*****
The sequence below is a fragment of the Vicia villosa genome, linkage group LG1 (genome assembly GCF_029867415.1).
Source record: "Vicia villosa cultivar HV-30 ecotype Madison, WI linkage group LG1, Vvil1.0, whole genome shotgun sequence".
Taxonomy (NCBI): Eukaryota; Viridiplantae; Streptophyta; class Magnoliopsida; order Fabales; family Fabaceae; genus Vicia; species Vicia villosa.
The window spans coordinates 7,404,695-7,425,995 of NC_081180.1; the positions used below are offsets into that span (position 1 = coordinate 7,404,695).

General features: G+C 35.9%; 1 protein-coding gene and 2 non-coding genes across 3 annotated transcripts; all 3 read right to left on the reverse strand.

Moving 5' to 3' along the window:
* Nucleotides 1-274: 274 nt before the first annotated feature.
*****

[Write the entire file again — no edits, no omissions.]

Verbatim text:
The sequence below is a fragment of the Vicia villosa genome, linkage group LG1 (genome assembly GCF_029867415.1).
Source record: "Vicia villosa cultivar HV-30 ecotype Madison, WI linkage group LG1, Vvil1.0, whole genome shotgun sequence".
Taxonomy (NCBI): Eukaryota; Viridiplantae; Streptophyta; class Magnoliopsida; order Fabales; family Fabaceae; genus Vicia; species Vicia villosa.
The window spans coordinates 7,404,695-7,425,995 of NC_081180.1; the positions used below are offsets into that span (position 1 = coordinate 7,404,695).

General features: G+C 35.9%; 1 protein-coding gene and 2 non-coding genes across 3 annotated transcripts; all 3 read right to left on the reverse strand.

Moving 5' to 3' along the window:
* Nucleotides 1-274: 274 nt before the first annotated feature.